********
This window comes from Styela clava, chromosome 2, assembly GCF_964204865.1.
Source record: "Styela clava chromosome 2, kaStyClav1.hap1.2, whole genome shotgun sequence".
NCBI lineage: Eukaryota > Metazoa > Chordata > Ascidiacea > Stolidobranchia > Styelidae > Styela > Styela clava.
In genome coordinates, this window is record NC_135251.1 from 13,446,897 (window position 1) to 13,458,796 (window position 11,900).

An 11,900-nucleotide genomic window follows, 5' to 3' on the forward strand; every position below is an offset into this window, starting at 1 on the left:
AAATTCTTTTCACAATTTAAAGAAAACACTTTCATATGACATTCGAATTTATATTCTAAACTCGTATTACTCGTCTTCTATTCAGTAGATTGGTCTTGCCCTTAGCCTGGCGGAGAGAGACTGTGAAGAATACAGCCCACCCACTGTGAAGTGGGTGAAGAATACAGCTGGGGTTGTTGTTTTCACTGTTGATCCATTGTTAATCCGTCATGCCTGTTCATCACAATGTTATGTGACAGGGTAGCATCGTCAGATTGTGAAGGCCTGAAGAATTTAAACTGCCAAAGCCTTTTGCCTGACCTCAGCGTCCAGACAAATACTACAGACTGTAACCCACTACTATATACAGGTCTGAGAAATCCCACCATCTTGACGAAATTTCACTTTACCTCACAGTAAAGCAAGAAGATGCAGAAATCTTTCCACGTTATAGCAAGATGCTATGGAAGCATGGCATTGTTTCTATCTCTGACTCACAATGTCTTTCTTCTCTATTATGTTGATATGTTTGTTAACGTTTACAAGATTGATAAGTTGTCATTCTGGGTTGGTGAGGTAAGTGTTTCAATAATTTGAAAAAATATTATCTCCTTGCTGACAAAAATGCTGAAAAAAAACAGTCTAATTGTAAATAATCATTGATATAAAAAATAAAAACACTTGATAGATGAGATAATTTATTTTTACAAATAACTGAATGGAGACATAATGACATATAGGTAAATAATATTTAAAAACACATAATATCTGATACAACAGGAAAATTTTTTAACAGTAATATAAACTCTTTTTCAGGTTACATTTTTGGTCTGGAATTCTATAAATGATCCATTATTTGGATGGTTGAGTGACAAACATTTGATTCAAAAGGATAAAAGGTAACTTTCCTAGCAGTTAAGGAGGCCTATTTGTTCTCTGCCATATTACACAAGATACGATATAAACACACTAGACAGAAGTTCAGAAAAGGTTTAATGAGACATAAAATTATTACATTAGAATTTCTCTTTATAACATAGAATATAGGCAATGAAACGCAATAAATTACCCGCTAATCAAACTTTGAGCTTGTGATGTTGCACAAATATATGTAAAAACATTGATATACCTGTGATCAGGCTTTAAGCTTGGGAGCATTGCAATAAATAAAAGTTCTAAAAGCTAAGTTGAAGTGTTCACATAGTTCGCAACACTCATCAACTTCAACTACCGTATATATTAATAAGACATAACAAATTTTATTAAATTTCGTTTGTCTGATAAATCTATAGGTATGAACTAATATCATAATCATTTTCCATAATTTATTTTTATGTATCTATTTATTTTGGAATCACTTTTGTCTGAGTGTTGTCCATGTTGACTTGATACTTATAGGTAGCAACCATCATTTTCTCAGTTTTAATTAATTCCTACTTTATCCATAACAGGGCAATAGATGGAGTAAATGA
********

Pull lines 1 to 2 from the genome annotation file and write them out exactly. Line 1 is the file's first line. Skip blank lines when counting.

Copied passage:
This window comes from Styela clava, chromosome 2, assembly GCF_964204865.1.
Source record: "Styela clava chromosome 2, kaStyClav1.hap1.2, whole genome shotgun sequence".